As a novelist married to a software engineer, I’m often struck by how opposite we are. The most glaring difference is that my husband’s computer screen is a jungle of coded symbols, while mine is a maze of thorny paragraphs.
Then there’s the grand divide in our daily habits. When it’s my turn to cook, I hastily start throwing food into pans and only then realize I’m out of three crucial ingredients. Dan does up weekly menus that include what to do with leftovers, and even prints out spreadsheets for meals with more than two courses. I do stand-up comedy for fun, but he relaxes by mixing martinis and binge watching apocalyptic zombie shows.
Yet, the longer we’re married, the more I realize that we are, in fact, more similar than different in how we work. Dan writes software, then tests and refines it, fixing bugs along the way. Sometimes he’ll think of a way to make it work better and will rewrite entire sections. Then he’ll test the code again before putting it up for review by his colleagues, who will no doubt see problem areas and get him to refine it even more.
Like Dan, as I write a draft of a book, I trim overgrown sentences, plant new words, or compost entire chapters when the book isn’t moving along at a satisfying pace, the chronology of the plot is error-ridden, or the characters lie flat on the page instead of living and breathing in the reader’s head. Each of us is likely to solve problems at odd times; when our brains are supposedly relaxing, we’re apt to jump up and scribble down new ideas magically generated when different parts of our minds go free range creative. (After writing these two paragraphs, Dan pointed out that it makes him sound like he’s in pest control and I’m a gardener, but don’t most gardeners worry about pest control, too?)
Currently, Dan is a software engineer at Rethink Robotics in Boston, home of Baxter, a big red robot designed to work in factories alongside humans. He’s writing code to help Baxter perform certain tasks efficiently, like picking things up from assembly lines and packaging them. Dan is part of a team of people determined to figure out the best ways for humans and robots to interact effectively.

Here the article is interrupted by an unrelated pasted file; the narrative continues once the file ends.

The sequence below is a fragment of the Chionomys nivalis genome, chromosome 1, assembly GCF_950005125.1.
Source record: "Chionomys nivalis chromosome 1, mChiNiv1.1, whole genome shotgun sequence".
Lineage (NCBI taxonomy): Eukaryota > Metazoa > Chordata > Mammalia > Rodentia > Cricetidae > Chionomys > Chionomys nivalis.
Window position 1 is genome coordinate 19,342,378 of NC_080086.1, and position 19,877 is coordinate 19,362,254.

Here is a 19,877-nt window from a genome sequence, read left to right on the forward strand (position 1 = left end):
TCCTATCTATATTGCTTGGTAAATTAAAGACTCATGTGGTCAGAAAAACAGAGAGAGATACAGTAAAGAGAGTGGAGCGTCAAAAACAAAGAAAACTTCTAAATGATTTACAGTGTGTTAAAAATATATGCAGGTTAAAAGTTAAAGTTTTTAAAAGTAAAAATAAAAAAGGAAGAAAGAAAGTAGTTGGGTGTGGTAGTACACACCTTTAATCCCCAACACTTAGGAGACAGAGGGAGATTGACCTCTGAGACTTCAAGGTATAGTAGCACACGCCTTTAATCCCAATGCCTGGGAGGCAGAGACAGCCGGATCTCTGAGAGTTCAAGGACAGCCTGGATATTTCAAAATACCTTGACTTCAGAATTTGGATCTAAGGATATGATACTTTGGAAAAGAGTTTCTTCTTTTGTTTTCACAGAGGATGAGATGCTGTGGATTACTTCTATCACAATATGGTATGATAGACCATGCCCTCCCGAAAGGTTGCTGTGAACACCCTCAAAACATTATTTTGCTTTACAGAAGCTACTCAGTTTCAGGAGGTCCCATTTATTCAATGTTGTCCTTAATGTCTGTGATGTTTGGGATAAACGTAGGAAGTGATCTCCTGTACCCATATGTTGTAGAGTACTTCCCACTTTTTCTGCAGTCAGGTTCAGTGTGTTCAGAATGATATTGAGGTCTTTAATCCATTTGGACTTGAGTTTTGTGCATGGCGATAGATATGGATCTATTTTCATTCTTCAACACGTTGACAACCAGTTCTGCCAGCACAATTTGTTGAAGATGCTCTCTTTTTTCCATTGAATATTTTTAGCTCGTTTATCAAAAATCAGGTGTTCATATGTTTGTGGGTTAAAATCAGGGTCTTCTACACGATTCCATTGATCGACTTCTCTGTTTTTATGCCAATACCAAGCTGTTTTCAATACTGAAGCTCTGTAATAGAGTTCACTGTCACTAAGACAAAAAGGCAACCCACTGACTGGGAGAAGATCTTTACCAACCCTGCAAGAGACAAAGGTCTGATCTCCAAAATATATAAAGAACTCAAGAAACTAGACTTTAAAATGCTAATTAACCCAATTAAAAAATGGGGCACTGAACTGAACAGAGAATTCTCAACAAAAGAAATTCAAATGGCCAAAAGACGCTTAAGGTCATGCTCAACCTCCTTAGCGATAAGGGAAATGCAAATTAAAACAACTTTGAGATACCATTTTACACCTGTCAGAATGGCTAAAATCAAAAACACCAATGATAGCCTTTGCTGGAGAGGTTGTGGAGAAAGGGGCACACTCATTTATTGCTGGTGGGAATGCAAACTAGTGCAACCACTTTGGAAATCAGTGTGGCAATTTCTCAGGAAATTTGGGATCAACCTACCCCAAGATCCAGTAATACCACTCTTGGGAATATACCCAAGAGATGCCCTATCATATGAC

Meanwhile, I’ve just launched a new novel, Beach Plum Island. I probably wrote five entire drafts of this novel before teaming up with my editor, copy editor, publicist, and marketing experts at Penguin Random House to polish the book and help it reach the right audience.
Will Baxter make it? Will my novel? Dan is optimistic, and so am I, that our creations will successfully find their places in the world. If we weren’t optimists, we couldn’t possibly be creative, because we’d quit before we started. It takes a certain kind of foolhardy courage to believe that you can make something new, whether it’s a robot or a book. It’s that kind of risk taking and persistence that makes you put in the 10,000 hours that Malcolm Gladwell is famous for calculating as the amount of time it takes to become proficient at something.
But that’s part of the fun. As cyber illusionist Marco Tempest, who recently engaged Baxter as his magician’s assistant, said in a recent TED Talk: “I combine magic and science to create illusions.”
Like Tempest, Dan and I don’t just rely on creativity to do what we do. We also depend on science and technology: hypotheses, experimenting, problem solving, testing, reviewing by committees of peers, and lots of revisions along the way. That magic a robot performs on stage or on the factory floor, or those illusions a novel delivers to a reader, come about through a complex mix of problem solving, risk taking, drive, and teamwork. Novelists and engineers, like Tempest the magician, are cyber illusionists in pursuit of art.